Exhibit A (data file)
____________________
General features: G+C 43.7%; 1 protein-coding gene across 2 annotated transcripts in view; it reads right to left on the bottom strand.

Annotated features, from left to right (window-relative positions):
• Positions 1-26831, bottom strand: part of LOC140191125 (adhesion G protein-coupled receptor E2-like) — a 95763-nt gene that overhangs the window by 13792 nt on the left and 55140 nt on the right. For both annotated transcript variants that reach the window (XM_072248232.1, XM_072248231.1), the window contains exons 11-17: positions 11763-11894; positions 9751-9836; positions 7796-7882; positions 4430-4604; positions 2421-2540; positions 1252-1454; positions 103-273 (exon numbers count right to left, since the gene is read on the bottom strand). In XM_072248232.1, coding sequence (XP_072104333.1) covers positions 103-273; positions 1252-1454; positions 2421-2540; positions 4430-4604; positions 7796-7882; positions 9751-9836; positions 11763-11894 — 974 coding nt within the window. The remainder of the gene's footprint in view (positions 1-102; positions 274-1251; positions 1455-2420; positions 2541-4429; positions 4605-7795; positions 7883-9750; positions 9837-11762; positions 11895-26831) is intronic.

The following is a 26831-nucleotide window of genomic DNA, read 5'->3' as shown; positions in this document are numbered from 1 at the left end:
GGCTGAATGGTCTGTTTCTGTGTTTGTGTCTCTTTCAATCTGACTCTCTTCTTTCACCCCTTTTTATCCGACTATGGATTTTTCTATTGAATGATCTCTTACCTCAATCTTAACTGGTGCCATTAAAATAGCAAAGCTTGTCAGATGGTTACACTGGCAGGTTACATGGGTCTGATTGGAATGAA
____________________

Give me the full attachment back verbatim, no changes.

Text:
General features: G+C 43.7%; 1 protein-coding gene across 2 annotated transcripts in view; it reads right to left on the bottom strand.

Annotated features, from left to right (window-relative positions):
• Positions 1-26831, bottom strand: part of LOC140191125 (adhesion G protein-coupled receptor E2-like) — a 95763-nt gene that overhangs the window by 13792 nt on the left and 55140 nt on the right. For both annotated transcript variants that reach the window (XM_072248232.1, XM_072248231.1), the window contains exons 11-17: positions 11763-11894; positions 9751-9836; positions 7796-7882; positions 4430-4604; positions 2421-2540; positions 1252-1454; positions 103-273 (exon numbers count right to left, since the gene is read on the bottom strand). In XM_072248232.1, coding sequence (XP_072104333.1) covers positions 103-273; positions 1252-1454; positions 2421-2540; positions 4430-4604; positions 7796-7882; positions 9751-9836; positions 11763-11894 — 974 coding nt within the window. The remainder of the gene's footprint in view (positions 1-102; positions 274-1251; positions 1455-2420; positions 2541-4429; positions 4605-7795; positions 7883-9750; positions 9837-11762; positions 11895-26831) is intronic.

The following is a 26831-nucleotide window of genomic DNA, read 5'->3' as shown; positions in this document are numbered from 1 at the left end:
GGCTGAATGGTCTGTTTCTGTGTTTGTGTCTCTTTCAATCTGACTCTCTTCTTTCACCCCTTTTTATCCGACTATGGATTTTTCTATTGAATGATCTCTTACCTCAATCTTAACTGGTGCCATTAAAATAGCAAAGCTTGTCAGATGGTTACACTGGCAGGTTACATGGGTCTGATTGGAATGAA